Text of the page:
Studies on thyroid function in obesity yielded inconsistent results; high thyroid-stimulating hormone (TSH) levels were generally shown; high free triiodothyronine (fT)-3 or fT4 levels were described in some, but not in other studies. After weight loss, TSH and thyroid hormones have been described to either increase or decrease. Our aim was to describe TSH, fT3, and fT4 in obese subjects with normal thyroid function before and after durable and significant weight loss, obtained through laparoscopic gastric banding (LAGB), in comparison with nonobese subjects. TSH, fT3, fT4, and fT3/fT4 ratio (an index of D1 and D2 deiodinase activity), were evaluated in 99 healthy controls and in 258 obese subjects, at baseline and 6 months, 1 year, and 2 years after LAGB, together with indexes of glucose (glucose, insulin, homeostasis model assessment of insulin resistance index) and lipid (triglycerides, total and high-density lipoprotein-cholesterol) metabolism, and anthropometric measures (BMI and waist circumference). Under basal conditions, TSH, fT3, and fT4 were all in the normal range, but higher in obese than in nonobese subjects, and fT3/fT4 ratio was normal; with weight loss, fT3 and fT3/fT4 ratio decreased in obese subjects, while fT4 increased and TSH remained steady; all values were again within the normal range. Albumin and cholesterol levels remained steady, while triglycerides, insulin, and homeostasis model assessment of insulin resistance decreased, and high-density lipoprotein-cholesterol increased. These changes, however, do not modify TSH, letting us to hypothesize that the changes are due to a decrease of D1 and D2 deiodinase activities.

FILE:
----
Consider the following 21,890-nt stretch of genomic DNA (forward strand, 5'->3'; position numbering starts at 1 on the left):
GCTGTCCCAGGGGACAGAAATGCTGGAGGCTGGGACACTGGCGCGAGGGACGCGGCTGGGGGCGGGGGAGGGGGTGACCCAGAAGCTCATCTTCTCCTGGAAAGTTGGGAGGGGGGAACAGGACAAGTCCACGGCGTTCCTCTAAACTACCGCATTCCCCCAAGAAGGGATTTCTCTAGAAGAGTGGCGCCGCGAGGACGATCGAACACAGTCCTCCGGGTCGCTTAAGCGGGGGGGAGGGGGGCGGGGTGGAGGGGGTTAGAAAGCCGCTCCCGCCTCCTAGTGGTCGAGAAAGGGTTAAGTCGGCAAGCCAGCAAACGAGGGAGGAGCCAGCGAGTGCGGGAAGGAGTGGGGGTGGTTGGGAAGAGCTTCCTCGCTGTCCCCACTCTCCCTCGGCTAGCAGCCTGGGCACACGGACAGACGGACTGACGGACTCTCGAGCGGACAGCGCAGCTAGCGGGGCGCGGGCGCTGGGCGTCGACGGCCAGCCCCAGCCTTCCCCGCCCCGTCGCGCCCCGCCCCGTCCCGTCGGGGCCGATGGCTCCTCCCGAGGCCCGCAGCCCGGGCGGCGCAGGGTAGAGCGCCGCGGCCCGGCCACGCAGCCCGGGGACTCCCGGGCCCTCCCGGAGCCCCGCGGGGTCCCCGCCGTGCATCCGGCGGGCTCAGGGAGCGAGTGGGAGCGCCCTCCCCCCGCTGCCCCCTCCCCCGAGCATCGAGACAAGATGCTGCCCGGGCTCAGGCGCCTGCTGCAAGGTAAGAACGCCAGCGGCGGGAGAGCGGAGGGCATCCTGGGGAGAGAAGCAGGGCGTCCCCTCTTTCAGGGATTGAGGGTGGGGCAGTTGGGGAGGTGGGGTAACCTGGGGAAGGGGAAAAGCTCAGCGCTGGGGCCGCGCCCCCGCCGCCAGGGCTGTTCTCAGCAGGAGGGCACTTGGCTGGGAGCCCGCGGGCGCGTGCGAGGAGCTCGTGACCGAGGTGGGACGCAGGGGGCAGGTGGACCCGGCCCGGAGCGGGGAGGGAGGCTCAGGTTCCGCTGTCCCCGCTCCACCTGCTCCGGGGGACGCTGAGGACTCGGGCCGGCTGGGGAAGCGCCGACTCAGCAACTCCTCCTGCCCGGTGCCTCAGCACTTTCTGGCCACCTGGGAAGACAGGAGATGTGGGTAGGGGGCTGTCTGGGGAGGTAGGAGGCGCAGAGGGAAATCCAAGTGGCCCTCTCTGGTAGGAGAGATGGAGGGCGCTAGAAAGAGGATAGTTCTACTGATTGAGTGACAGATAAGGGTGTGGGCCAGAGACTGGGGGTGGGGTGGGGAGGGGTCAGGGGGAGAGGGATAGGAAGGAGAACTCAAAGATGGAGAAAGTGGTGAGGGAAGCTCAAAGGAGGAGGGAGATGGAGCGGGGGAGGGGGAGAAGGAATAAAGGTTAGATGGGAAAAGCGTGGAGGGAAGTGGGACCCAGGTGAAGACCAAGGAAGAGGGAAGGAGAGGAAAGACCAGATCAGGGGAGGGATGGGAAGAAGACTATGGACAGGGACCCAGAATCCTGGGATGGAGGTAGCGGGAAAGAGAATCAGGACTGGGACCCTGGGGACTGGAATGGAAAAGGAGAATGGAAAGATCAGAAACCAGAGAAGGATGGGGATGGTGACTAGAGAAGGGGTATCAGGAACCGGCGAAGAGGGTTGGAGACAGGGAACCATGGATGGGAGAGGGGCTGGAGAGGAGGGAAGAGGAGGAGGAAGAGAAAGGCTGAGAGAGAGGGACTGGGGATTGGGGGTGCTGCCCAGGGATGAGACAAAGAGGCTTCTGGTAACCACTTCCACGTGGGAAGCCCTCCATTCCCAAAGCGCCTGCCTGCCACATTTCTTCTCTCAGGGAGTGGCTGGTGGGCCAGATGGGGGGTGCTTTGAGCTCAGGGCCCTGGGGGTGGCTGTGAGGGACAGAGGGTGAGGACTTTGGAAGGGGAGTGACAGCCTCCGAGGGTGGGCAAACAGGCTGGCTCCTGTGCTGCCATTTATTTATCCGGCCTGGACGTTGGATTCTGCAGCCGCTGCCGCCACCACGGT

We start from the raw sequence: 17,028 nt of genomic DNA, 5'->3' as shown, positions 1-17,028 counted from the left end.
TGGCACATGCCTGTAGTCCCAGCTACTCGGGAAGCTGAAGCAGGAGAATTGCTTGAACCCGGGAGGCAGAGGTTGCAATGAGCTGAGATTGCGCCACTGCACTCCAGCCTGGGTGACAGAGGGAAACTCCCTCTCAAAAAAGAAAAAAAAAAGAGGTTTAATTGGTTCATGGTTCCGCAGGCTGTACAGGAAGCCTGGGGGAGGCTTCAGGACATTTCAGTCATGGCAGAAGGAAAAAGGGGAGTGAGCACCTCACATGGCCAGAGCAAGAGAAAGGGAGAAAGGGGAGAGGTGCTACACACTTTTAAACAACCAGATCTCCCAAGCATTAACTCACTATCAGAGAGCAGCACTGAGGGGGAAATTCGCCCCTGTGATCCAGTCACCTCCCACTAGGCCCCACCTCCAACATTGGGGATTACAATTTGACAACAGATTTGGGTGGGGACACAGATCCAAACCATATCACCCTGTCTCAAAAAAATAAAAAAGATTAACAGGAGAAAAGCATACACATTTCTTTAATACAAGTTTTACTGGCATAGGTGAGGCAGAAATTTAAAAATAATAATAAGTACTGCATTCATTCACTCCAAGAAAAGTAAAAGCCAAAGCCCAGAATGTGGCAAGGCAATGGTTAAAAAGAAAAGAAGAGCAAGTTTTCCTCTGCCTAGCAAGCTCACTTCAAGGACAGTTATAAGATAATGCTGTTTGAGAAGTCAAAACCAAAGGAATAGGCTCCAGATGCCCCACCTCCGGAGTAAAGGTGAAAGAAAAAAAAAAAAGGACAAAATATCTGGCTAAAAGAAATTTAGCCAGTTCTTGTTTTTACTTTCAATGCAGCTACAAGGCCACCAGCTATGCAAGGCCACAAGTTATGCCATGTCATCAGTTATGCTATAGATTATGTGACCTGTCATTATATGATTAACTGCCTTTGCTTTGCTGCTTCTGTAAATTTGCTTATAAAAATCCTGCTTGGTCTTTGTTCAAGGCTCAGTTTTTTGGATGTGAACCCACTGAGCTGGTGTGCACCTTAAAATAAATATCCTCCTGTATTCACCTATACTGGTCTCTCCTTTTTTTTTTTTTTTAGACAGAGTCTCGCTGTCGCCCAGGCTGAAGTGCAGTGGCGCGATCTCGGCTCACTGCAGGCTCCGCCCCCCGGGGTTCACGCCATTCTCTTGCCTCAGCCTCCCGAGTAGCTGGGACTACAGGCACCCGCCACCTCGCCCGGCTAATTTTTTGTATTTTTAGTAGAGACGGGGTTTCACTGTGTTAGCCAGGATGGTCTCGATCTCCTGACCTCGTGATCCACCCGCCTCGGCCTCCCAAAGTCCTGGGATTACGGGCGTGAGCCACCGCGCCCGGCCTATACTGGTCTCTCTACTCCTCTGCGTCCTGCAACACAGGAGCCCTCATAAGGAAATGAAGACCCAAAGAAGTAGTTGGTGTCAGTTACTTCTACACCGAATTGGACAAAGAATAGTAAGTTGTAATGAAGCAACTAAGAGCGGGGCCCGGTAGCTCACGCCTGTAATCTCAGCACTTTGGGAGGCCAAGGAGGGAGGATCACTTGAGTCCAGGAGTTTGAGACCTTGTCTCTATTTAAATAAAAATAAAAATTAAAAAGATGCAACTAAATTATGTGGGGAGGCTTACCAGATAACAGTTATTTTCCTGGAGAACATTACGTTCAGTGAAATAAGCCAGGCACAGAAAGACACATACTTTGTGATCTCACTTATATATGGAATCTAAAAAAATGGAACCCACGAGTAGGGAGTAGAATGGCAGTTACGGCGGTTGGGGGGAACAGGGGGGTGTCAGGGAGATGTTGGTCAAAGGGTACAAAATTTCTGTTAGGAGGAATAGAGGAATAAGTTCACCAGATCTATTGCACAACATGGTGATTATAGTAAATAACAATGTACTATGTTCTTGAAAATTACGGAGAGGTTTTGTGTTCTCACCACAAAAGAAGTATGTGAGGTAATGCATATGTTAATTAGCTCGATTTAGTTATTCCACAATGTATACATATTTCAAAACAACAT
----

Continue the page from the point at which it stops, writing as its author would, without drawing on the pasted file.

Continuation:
ASJC Scopus subject areas
- Medicine (miscellaneous)
- Endocrinology, Diabetes and Metabolism
- Nutrition and Dietetics